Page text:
Working in Special Education, particularly in a 2 – 19 school, you get to see young people with a wide range of additional needs work tirelessly to succeed during their time in the school. The pedagogical knowledge of the staff and the resilience and determination of the young people lead to many making remarkable progress. It makes you realise the futility of the generalisations often applied to those we teach, as they continually confound and amaze. However beyond school we are still in a situation where the potential we help to build in our students is not necessarily realised once they leave us. Society as a whole struggles to continue to support the work that has started and build on the momentum that has been created.
The statistic that 65% of people with a learning disability would like to work (Foundation for People with Learning Disabilities 2011), but less than 7% have that opportunity (Department of Health 2014) is quite shocking and an indictment on the very nature of our society.
The reasons for this are multitude, but one which I have been coming back to recently is the way in which we communicate our pupils’ capability to those who are less familiar with them. Do we make the most of our detailed knowledge of what our students are able to do and the level of independence that they are able to demonstrate? Do we ensure that those who know them less well are able to see their potential before they see any presumed limitations? Do we work effectively with parents and carers to ensure information is communicated in a way that has currency beyond the administrative systems of EHCPs, Statements and Annual Reviews?
One of the key issues is the extent to which Special Schools are compelled to accredit their students’ work in a manner which broadly reflects a mainstream methodology of assessment against a predetermined criteria. The use of certification to articulate a unique personal developmental journey can at times be a blunt and naive tool which may carry little value beyond the school and the family. The less familiar will not necessarily be aware of the difference between the three Entry Levels or understand how this relates to the more common GCSE. The titles are often opaque, referring to things such as ‘Personal Progress’ and ‘Personal Development’, yet this is what they are, personal. The difficulty is that those beyond the family, beyond the school don’t know the person and therefore are less likely to be able to infer their capability from the language of accreditation and the lack of personal detail within.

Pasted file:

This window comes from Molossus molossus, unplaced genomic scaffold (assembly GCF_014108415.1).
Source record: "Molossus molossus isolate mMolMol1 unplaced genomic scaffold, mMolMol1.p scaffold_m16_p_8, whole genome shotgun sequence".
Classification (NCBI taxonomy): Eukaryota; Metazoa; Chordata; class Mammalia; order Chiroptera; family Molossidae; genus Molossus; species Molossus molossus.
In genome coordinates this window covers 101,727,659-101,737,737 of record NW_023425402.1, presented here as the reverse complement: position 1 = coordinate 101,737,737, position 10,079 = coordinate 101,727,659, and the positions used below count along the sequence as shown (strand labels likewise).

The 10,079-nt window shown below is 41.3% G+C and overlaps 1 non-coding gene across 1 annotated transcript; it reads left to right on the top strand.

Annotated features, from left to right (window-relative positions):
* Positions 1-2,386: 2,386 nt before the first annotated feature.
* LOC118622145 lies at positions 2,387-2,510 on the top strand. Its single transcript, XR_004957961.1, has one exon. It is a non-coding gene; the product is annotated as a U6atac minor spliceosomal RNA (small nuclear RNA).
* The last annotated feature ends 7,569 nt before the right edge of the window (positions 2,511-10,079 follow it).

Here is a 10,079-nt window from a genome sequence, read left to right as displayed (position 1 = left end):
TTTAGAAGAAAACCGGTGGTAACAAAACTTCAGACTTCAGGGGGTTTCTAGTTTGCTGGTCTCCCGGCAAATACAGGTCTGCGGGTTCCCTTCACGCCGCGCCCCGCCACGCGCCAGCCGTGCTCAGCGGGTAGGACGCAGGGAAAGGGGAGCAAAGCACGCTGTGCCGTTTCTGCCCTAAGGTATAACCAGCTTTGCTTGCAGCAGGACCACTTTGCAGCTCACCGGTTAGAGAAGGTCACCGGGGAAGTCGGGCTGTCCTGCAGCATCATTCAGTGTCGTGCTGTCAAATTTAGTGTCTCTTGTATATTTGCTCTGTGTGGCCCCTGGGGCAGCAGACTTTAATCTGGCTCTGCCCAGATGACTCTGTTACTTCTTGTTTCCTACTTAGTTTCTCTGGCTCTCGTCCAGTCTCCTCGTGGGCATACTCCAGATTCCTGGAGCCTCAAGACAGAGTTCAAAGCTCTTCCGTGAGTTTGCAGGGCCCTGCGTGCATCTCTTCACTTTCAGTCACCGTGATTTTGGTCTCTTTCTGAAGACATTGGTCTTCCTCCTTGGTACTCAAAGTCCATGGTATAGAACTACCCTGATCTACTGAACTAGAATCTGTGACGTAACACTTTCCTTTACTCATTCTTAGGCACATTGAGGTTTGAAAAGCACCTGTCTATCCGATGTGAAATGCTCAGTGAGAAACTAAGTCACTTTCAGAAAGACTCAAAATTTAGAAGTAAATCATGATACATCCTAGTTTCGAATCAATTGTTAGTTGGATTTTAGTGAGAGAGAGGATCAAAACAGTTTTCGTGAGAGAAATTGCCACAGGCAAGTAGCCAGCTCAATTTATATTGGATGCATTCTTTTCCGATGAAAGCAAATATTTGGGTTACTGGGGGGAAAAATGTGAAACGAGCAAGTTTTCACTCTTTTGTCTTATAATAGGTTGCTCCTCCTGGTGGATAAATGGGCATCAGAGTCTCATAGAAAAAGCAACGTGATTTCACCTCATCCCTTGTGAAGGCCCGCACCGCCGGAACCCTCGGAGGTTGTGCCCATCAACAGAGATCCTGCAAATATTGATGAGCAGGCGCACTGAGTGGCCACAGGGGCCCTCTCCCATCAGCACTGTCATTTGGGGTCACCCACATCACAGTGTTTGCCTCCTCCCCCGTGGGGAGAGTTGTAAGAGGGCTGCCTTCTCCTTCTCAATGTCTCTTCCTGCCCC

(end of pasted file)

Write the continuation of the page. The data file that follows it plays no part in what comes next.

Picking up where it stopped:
So how do we ensure that the wide range of organisations our students come into contact with post-19 are supported to be able to make decisions that maximise the potential of those we teach, rather than allow conservative presumptions about disability to curtail it?
One way in which we may better articulate what we see in schools and what families see in homes is by making better use of carefully constructed media based evidence. The use of video, captured within the community as well as classroom and family contexts, may make knowledge of the young person’s ability unequivocal, reducing the risk of conservative interpretation of written report based evidence. It may also provide a tool with which to better hold providers and services to account if they suggest that a person is suited to a particular route, or requires a particular level of support, that is not a reflection of their true ability or need.
It also needs to be accessible to all who need access to it, easily and quickly. Too often the volumes of evidence of progress captured by schools is inaccessible, hidden away in files, or simply too vast for those less familiar with the person to make effective use of it. Maybe its time to explore the extent to which the systems of accreditation, and how we as schools are held accountable by them, fulfill the purpose for which they are needed.